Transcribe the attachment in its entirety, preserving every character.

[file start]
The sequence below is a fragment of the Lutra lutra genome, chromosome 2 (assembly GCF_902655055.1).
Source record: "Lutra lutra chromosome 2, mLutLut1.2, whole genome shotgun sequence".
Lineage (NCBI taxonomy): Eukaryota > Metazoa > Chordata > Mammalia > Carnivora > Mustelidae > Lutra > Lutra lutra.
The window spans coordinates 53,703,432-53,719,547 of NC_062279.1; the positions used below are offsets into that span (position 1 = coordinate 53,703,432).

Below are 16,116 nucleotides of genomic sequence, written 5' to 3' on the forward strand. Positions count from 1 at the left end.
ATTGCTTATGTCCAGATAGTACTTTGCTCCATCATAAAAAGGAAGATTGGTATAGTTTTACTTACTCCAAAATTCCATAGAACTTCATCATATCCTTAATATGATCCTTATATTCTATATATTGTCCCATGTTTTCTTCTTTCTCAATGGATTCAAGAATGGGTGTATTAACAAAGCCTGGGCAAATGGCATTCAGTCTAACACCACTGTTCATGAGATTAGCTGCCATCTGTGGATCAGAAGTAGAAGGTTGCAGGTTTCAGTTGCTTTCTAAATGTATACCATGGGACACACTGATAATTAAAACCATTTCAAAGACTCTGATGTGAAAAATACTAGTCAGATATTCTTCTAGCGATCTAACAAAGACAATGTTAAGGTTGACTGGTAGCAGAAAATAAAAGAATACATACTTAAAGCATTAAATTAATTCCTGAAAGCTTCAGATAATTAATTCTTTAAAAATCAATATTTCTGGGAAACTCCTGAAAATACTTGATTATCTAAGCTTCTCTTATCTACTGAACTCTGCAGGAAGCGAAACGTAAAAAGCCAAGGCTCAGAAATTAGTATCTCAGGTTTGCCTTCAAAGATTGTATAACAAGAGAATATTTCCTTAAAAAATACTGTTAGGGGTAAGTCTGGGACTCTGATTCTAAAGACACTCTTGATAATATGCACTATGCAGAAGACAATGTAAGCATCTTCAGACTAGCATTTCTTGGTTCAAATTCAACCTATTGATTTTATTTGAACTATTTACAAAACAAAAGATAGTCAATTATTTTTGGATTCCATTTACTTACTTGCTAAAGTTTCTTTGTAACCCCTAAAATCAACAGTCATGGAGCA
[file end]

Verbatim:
The sequence below is a fragment of the Lutra lutra genome, chromosome 2 (assembly GCF_902655055.1).
Source record: "Lutra lutra chromosome 2, mLutLut1.2, whole genome shotgun sequence".
Lineage (NCBI taxonomy): Eukaryota > Metazoa > Chordata > Mammalia > Carnivora > Mustelidae > Lutra > Lutra lutra.
The window spans coordinates 53,703,432-53,719,547 of NC_062279.1; the positions used below are offsets into that span (position 1 = coordinate 53,703,432).

Below are 16,116 nucleotides of genomic sequence, written 5' to 3' on the forward strand. Positions count from 1 at the left end.
ATTGCTTATGTCCAGATAGTACTTTGCTCCATCATAAAAAGGAAGATTGGTATAGTTTTACTTACTCCAAAATTCCATAGAACTTCATCATATCCTTAATATGATCCTTATATTCTATATATTGTCCCATGTTTTCTTCTTTCTCAATGGATTCAAGAATGGGTGTATTAACAAAGCCTGGGCAAATGGCATTCAGTCTAACACCACTGTTCATGAGATTAGCTGCCATCTGTGGATCAGAAGTAGAAGGTTGCAGGTTTCAGTTGCTTTCTAAATGTATACCATGGGACACACTGATAATTAAAACCATTTCAAAGACTCTGATGTGAAAAATACTAGTCAGATATTCTTCTAGCGATCTAACAAAGACAATGTTAAGGTTGACTGGTAGCAGAAAATAAAAGAATACATACTTAAAGCATTAAATTAATTCCTGAAAGCTTCAGATAATTAATTCTTTAAAAATCAATATTTCTGGGAAACTCCTGAAAATACTTGATTATCTAAGCTTCTCTTATCTACTGAACTCTGCAGGAAGCGAAACGTAAAAAGCCAAGGCTCAGAAATTAGTATCTCAGGTTTGCCTTCAAAGATTGTATAACAAGAGAATATTTCCTTAAAAAATACTGTTAGGGGTAAGTCTGGGACTCTGATTCTAAAGACACTCTTGATAATATGCACTATGCAGAAGACAATGTAAGCATCTTCAGACTAGCATTTCTTGGTTCAAATTCAACCTATTGATTTTATTTGAACTATTTACAAAACAAAAGATAGTCAATTATTTTTGGATTCCATTTACTTACTTGCTAAAGTTTCTTTGTAACCCCTAAAATCAACAGTCATGGAGCA